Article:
Hammer Toe: Causes, Symptoms, Treatments & Self-care Tips for This Foot Deformity by Dr. Sophia Solomon

Diseases/Disorders
4 months ago
Hammer Toe: Causes, Symptoms, Treatments & Self-care Tips for This Foot Deformity

A hammer toe is a deformity where the toe is curled downward. These deformities usually start off as flexible but become painful or stiff over time making fitting into shoes difficult. People often develop corns or calluses on their toes, which causes more pain.

Foot doctors frequently get asked to explain why they suddenly have this deformity that they never had before. The answer is complicated to understand, but it is important to know that your toes are kept straight by multiple muscles that connect all around the toe. If one muscle group starts to overpower the other, your toe can become bent. We frequently see hammer toes develop in those who have other foot deformities, specifically, with flat foot, tight calf muscles and a high-arch foot.

Causes of Hammer Toe

Hammer toe can develop for a variety of reasons. Your foot structure, some diseases and even the shoes you wear can lead to these conditions. The most common causes of hammer toe include:

  • Shoes: Wearing high-heeled shoes or shoes that don’t have enough room in the toe box can cause your toes to be so crowded that they can’t lie flat. If your toes are in this position too much, they can eventually stay that way.
  • Abnormal Balance of Toe Muscles: This leads to instability of your foot, which can cause the muscles of your toe to contract.
  • Trauma: Any injury that introduces blunt force to your toe – whether you stub, jam or break it – makes it more likely that hammer toe or mallet toe develops. 

Symptoms of Hammer Toe

If you have hammer toe or mallet toe, your joints may be difficult to bend. Certain shoes may cause pain due to the joint rubbing on the top of your shoes. The joints may be painful even when you’re barefoot.

If the pain is persistent and it becomes difficult to walk, it is time to see a good podiatry doctor for a diagnosis. Diagnosing hammer toe or mallet toe may be a simple matter of examining your foot. Your foot doctor may order X-rays to do a compete evaluation of the bones and joints in your foot.

Preparing for Your Appointment

Your primary care physician may refer you to a good podiatrist for specialized treatment. Before your appointment, make a list of all your symptoms, even those that you might think are unrelated to your feet. Your foot doctor will take a complete medical history, but you should be prepared to ask questions, too:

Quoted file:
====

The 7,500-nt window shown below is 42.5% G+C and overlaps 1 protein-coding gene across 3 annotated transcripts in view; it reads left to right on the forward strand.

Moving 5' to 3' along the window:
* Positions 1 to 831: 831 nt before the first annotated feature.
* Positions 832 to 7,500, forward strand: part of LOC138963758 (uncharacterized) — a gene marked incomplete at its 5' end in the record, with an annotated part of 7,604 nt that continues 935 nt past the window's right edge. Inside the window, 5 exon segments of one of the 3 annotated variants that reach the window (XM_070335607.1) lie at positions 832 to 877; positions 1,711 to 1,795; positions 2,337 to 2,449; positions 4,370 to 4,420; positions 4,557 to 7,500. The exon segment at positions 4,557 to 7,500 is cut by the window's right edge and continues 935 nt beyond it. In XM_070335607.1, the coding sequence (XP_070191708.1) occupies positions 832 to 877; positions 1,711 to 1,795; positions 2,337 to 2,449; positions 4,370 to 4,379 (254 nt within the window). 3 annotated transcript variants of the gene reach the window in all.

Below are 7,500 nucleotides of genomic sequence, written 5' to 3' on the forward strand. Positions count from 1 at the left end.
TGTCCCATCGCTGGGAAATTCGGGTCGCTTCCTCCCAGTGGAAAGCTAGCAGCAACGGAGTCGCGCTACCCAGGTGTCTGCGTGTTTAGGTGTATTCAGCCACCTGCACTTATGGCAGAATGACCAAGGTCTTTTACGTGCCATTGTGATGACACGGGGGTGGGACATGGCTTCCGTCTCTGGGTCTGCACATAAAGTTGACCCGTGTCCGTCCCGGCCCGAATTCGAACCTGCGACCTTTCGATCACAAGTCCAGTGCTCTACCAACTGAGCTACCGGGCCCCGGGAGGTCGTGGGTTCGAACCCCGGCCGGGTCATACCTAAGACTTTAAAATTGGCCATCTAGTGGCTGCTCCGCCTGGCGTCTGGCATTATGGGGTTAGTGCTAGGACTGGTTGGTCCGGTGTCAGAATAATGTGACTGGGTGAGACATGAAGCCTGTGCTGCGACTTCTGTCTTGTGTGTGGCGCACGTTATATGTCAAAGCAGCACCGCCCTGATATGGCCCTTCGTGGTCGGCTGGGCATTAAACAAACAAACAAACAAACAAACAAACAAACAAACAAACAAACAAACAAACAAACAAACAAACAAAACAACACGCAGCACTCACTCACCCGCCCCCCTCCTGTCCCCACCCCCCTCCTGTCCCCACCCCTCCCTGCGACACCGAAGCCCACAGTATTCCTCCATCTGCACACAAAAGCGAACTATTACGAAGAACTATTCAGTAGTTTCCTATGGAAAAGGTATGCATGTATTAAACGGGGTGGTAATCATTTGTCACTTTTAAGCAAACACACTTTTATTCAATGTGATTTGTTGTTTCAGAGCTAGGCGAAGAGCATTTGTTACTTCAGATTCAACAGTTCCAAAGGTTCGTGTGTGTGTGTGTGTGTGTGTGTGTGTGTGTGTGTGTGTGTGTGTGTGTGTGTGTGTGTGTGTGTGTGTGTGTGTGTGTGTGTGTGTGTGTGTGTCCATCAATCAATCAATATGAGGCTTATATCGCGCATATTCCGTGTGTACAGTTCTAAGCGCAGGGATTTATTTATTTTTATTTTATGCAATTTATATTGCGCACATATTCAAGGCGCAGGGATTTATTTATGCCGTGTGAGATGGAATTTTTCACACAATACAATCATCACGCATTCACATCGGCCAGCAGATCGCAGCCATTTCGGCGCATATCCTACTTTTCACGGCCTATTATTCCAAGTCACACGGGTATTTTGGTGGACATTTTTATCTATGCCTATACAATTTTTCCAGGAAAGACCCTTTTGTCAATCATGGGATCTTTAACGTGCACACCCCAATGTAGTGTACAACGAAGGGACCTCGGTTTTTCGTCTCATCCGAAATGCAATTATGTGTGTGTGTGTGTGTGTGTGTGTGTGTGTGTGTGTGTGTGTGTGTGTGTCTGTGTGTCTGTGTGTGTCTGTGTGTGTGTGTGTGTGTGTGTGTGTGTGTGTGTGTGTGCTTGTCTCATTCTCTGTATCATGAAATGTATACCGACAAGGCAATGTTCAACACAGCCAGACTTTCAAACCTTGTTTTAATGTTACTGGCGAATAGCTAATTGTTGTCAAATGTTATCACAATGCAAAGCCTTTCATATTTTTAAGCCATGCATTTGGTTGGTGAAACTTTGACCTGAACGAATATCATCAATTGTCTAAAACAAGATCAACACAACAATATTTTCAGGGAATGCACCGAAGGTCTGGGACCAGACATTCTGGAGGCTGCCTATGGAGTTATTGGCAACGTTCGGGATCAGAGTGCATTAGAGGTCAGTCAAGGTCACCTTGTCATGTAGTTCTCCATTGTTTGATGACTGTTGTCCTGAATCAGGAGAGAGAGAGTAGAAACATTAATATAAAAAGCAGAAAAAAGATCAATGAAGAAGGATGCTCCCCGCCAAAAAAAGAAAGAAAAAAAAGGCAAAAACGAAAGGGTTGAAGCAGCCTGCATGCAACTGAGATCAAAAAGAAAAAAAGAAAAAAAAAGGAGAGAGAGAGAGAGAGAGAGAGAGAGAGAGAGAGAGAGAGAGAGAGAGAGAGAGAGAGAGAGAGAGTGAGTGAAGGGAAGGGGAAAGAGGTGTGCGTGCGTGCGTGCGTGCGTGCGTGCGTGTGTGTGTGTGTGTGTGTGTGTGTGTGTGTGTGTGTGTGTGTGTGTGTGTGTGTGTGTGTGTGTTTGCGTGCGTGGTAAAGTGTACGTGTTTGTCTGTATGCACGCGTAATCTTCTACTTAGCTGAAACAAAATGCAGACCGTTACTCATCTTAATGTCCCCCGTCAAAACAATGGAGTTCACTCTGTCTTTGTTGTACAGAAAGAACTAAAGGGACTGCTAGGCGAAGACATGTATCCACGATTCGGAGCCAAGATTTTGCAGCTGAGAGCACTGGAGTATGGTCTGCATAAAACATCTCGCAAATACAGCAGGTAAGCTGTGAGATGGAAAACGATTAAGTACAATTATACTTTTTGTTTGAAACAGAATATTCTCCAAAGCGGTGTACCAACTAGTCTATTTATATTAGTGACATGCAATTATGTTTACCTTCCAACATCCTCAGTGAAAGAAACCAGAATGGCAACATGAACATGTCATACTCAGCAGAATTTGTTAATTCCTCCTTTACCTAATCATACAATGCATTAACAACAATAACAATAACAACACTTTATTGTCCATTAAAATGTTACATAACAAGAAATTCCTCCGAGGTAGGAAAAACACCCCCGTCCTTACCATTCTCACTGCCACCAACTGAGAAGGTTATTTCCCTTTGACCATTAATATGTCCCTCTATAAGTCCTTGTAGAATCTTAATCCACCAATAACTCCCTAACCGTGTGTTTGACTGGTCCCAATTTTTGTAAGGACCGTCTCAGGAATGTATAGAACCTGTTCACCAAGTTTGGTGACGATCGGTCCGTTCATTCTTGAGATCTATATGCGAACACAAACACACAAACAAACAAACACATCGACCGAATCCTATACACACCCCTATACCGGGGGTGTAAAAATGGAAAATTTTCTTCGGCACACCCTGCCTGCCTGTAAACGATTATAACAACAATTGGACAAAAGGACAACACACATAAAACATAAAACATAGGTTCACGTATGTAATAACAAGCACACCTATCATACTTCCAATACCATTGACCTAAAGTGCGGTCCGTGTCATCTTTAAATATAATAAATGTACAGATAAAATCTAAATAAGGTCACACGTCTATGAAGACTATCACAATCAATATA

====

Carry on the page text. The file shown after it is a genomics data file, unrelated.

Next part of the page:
• Do any of my medications, including supplements and doses, affect my feet?
  • What’s causing my foot pain and what can I do about it?
  • What can I do to avoid hammer toe surgery or should I see a foot surgeon?
  • Is this a temporary condition?
  • What’s the best thing to do right now? 

Hammer Toe Treatments

Depending upon the flexibility of your affected toes, your doctor may suggest that you wear shoes with more room for your toes. You may benefit from wearing orthotics, too. You can also try foot pads that cushion and reposition your toe to relieve pressure and pain. A podiatrist may also recommend physical therapy to help alleviate your symptoms.

If these conservative treatments and exercises don’t help ease your discomfort, your foot doctor may suggest surgery as a last resort. Surgery releases the tight tendon that’s preventing your toe from lying flat. A podiatry doctor may have to remove a piece of bone to help straighten your toe.

Self-care for Hammer Toe

When you have hammer toe or mallet toe, wear proper footwear. Always wear low-heeled shoes with a wide toe box. Your shoes should also have flexible material over your toes to accommodate your toes comfortably and give them room to stretch. Make sure your shoes have at least a half inch of space between the tip of your longest toe and the inside front of your shoe.

Also avoid over-the-counter medicated corn removal products; they often contain acid, which can irritate your skin. Don’t attempt to shave or remove corns from a toe yourself. Foot wounds can become infected easily, and they’re difficult to treat. Healing can be slow, especially if you have diabetes or poor circulation. Corn removal should be handled by a podiatrist.

Hammer Toe Prevention 

You can avoid ankle, heel and foot pain simply by wearing shoes that fit correctly. When buying footwear, follow these guidelines for proper fit:

  • Leave room for your toes: Avoid shoes with pointed toes, whether flats or high-heeled.
  • Wear low heels: Wearing low heels also helps prevent back problems and tight calves.
  • Opt for flexibility: Shoes with laces or straps have more room and are adjustable. 

The information on 30Seconds.com is for informational and entertainment purposes only, and should not be considered medical advice. The information provided through this site should not be used to diagnose or treat a health problem or disease, and is not a substitute for professional care. Always consult your personal healthcare provider.

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Tribe
Sounds painful. Thanks for the info, I didn’t realize!
Elisa A. Schmitz 30Seconds
Wonderful explanation of this often misunderstood condition. Thank you, Dr. Sophia Solomon . Welcome to 30Seconds. Looking forward to learning more from you!

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